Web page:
More broadly, improved accountability can help reduce the corruption, clientelism and rent-seeking that are often endemic in non-democracies and a hindrance to growth. For example, Paul Lagunes’ 2017 experiment in Peru found that civil society’s monitoring of public service workers reduced both corruption levels and the costs of infrastructure to taxpayers due to reduced leakages.
Information can improve performance as well as accountability
For democracies to function effectively, voters must be able to hold the politicians that govern them to account. However, in younger democracies, voters may be less informed on the issues being discussed and the policies of candidates vying for their support.
The IGC has funded various studies on how information interventions can strengthen democracies and therefore improve accountability. For example, Banerjee et al (2011) studied the impact of distributing report cards on the performance of politicians in Indian slums ahead of an election. They found greater transparency resulted in gains for better performing and more qualified incumbent politicians.
In Sierra Leone, holding viewings of debates between candidates in the run-up to the 2012 general election was found to increase voters’ general political awareness and the qualifications and stances of candidates (Bidwell et al, 2019). Interestingly, this knowledge not only saw a 3.5 percentage point average increase in the vote shares for the candidates who performed best, but incumbent politicians who participated in the debates were found to host more meetings with their constituents and spend more public funds on development projects, suggesting they became more accountable.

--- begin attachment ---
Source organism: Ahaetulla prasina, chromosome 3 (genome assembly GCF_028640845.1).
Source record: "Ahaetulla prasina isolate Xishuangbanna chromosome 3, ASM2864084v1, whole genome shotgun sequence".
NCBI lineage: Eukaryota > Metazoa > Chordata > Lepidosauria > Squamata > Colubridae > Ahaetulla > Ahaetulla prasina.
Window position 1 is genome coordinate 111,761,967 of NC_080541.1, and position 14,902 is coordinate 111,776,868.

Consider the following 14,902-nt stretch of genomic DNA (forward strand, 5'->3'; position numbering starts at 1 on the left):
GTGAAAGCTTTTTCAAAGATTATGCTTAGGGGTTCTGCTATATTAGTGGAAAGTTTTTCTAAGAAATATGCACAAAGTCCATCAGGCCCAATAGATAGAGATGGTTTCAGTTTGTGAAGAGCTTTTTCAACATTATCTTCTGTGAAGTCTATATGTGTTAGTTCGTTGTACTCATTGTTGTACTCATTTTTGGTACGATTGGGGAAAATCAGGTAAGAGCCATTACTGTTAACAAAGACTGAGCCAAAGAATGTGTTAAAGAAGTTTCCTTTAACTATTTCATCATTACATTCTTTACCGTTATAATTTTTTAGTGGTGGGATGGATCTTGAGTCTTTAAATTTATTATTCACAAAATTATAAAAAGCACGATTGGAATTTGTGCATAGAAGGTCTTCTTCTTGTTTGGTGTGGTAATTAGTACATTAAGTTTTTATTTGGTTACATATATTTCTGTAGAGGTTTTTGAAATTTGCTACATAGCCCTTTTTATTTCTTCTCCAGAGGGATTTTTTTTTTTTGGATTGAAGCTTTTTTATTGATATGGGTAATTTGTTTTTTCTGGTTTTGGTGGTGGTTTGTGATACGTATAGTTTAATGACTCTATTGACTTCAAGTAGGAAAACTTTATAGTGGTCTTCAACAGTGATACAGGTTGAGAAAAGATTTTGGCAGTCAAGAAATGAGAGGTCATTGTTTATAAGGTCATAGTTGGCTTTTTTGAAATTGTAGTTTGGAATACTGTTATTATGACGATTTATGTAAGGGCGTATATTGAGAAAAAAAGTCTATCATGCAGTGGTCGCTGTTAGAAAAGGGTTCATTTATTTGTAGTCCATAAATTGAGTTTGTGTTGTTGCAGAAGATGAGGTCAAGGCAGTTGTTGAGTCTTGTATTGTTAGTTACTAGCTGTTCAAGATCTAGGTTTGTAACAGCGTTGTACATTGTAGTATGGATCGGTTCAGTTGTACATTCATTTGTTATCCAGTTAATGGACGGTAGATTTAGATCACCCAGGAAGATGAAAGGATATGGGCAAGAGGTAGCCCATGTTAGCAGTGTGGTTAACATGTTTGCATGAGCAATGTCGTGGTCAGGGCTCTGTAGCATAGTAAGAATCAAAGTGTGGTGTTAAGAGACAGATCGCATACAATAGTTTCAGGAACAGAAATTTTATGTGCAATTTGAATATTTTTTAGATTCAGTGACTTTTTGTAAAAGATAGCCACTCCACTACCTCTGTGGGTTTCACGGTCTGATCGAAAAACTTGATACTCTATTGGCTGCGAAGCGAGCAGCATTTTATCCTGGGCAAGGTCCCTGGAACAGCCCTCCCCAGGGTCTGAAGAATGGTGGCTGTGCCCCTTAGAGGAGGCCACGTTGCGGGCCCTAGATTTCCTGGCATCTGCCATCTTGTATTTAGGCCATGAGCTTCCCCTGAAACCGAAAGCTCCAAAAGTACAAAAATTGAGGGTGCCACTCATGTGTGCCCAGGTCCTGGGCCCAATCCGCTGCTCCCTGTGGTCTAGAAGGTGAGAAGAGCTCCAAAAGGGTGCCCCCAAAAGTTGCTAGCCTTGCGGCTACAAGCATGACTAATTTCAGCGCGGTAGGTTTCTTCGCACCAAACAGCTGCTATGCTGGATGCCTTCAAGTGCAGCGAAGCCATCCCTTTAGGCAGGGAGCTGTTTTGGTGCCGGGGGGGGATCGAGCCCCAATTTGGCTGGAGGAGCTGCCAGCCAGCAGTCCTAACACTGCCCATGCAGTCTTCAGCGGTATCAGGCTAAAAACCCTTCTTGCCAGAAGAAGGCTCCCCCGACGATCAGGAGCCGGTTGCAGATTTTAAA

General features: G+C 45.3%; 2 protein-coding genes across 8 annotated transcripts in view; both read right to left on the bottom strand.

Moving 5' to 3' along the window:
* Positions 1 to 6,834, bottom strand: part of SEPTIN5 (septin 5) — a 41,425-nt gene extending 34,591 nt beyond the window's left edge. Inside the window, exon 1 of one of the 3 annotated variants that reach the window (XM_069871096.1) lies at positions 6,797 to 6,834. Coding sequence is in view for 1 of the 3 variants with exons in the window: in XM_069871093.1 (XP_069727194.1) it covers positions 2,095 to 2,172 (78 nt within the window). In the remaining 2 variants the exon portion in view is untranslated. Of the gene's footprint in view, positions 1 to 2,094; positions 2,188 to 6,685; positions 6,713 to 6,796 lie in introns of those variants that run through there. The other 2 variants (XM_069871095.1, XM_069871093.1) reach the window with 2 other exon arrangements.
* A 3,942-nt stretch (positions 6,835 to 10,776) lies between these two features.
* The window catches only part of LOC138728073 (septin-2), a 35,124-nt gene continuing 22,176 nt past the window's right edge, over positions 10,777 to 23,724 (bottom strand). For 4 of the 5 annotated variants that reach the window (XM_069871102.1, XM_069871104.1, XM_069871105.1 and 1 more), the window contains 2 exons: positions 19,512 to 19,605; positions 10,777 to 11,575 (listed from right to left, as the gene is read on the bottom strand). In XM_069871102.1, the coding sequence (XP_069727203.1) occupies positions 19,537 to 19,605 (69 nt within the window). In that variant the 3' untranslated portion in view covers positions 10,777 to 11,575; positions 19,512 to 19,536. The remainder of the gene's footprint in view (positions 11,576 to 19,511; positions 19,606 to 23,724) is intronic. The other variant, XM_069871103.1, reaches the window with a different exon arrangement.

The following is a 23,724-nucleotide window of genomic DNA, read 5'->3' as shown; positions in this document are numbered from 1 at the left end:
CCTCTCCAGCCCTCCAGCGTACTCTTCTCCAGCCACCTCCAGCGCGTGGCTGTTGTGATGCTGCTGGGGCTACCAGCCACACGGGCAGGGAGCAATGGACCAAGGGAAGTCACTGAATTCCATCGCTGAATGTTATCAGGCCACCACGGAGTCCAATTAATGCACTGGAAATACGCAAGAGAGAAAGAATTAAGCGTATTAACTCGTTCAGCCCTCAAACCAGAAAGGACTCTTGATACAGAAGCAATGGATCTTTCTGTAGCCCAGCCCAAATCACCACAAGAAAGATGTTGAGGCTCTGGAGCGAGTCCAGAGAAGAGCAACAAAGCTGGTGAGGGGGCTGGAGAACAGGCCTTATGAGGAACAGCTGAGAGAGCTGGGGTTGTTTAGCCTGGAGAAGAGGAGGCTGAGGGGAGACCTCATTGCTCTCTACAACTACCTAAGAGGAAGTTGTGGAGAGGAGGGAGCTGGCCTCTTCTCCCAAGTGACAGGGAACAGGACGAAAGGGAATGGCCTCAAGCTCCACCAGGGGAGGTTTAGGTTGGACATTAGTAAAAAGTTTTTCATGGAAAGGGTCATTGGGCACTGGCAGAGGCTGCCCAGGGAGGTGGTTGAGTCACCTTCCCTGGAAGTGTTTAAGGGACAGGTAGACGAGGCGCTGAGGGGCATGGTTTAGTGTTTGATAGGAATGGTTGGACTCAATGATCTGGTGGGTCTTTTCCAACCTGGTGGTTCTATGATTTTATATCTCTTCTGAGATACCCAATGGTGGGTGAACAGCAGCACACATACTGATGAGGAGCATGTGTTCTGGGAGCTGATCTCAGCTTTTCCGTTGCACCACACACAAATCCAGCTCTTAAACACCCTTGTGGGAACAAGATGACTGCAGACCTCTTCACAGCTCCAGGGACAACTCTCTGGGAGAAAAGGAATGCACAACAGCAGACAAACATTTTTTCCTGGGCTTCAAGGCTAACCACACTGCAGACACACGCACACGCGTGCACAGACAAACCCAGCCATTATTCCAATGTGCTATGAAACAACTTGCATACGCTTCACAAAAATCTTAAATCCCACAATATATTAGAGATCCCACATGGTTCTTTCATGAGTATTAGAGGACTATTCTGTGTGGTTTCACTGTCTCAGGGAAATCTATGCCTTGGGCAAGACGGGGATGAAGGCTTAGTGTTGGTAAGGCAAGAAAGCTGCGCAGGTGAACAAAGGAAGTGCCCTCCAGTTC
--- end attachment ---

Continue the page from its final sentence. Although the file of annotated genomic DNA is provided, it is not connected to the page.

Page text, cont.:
However, information interventions also have limits. A study by Dunning et al (2019) found that providing information about politicians was not particularly effective and suggests the context in which information is distributed could be important (read more in this 2019 IGC Growth Brief).
Accountability and democracy are difficult to build but vital for growth
The saying goes that democracy is more of a process than an event and there are innumerable examples of democratic transitions making progress only to regress or backslide.
The LSE-Oxford Fragility Commission argued that ‘...building blocks of effective democracy – including checks and balances, rule of law, and protection of minorities – are more important than the actual event of holding a multiparty election’ (2017). Similarly, a 2012 IGC project by Robert Bates and Anke Hoeffler found that levels of income per capita in the newly founded African democracies of the 1990s adapted very slowly to democratisation and risked reversing on their progress. Overall, it would seem that building strong institutions are a key underpinning to creating functioning democracies.
Finally, fledgling democracies must build trust between citizens and government by creating national narratives that bind both in some sort of common mission. This is a pre-requisite that allows the state to begin the difficult work of delivering effective services to citizens and creating the conditions that lead to sustainable and inclusive growth.